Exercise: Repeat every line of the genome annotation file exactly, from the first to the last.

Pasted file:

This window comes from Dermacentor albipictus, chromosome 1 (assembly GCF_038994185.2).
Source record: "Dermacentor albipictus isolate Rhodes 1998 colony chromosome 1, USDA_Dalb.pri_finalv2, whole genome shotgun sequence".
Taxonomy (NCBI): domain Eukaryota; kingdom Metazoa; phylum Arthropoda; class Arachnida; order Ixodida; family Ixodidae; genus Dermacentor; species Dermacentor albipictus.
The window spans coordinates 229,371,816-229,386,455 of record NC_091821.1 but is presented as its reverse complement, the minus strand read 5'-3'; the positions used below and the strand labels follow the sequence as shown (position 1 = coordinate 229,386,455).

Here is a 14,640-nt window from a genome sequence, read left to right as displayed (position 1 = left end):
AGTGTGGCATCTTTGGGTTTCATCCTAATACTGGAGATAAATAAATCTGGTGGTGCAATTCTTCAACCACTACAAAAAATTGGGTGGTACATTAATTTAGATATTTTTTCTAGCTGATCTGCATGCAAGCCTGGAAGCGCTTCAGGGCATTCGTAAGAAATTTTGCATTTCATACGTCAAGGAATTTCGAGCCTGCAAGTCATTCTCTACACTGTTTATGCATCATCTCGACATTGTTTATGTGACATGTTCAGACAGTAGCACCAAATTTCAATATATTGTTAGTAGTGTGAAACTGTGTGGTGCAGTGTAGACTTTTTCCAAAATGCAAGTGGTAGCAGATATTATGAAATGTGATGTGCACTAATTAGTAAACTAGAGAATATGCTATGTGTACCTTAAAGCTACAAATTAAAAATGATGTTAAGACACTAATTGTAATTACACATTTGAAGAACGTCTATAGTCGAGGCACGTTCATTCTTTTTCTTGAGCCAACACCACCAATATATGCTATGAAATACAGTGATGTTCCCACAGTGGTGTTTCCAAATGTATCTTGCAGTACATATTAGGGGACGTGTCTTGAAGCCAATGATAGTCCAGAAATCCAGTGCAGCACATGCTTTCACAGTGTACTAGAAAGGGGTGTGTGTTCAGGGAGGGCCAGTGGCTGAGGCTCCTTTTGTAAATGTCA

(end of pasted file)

This window comes from Dermacentor albipictus, chromosome 1 (assembly GCF_038994185.2).
Source record: "Dermacentor albipictus isolate Rhodes 1998 colony chromosome 1, USDA_Dalb.pri_finalv2, whole genome shotgun sequence".
Taxonomy (NCBI): domain Eukaryota; kingdom Metazoa; phylum Arthropoda; class Arachnida; order Ixodida; family Ixodidae; genus Dermacentor; species Dermacentor albipictus.
The window spans coordinates 229,371,816-229,386,455 of record NC_091821.1 but is presented as its reverse complement, the minus strand read 5'-3'; the positions used below and the strand labels follow the sequence as shown (position 1 = coordinate 229,386,455).

Here is a 14,640-nt window from a genome sequence, read left to right as displayed (position 1 = left end):
AGTGTGGCATCTTTGGGTTTCATCCTAATACTGGAGATAAATAAATCTGGTGGTGCAATTCTTCAACCACTACAAAAAATTGGGTGGTACATTAATTTAGATATTTTTTCTAGCTGATCTGCATGCAAGCCTGGAAGCGCTTCAGGGCATTCGTAAGAAATTTTGCATTTCATACGTCAAGGAATTTCGAGCCTGCAAGTCATTCTCTACACTGTTTATGCATCATCTCGACATTGTTTATGTGACATGTTCAGACAGTAGCACCAAATTTCAATATATTGTTAGTAGTGTGAAACTGTGTGGTGCAGTGTAGACTTTTTCCAAAATGCAAGTGGTAGCAGATATTATGAAATGTGATGTGCACTAATTAGTAAACTAGAGAATATGCTATGTGTACCTTAAAGCTACAAATTAAAAATGATGTTAAGACACTAATTGTAATTACACATTTGAAGAACGTCTATAGTCGAGGCACGTTCATTCTTTTTCTTGAGCCAACACCACCAATATATGCTATGAAATACAGTGATGTTCCCACAGTGGTGTTTCCAAATGTATCTTGCAGTACATATTAGGGGACGTGTCTTGAAGCCAATGATAGTCCAGAAATCCAGTGCAGCACATGCTTTCACAGTGTACTAGAAAGGGGTGTGTGTTCAGGGAGGGCCAGTGGCTGAGGCTCCTTTTGTAAATGTCA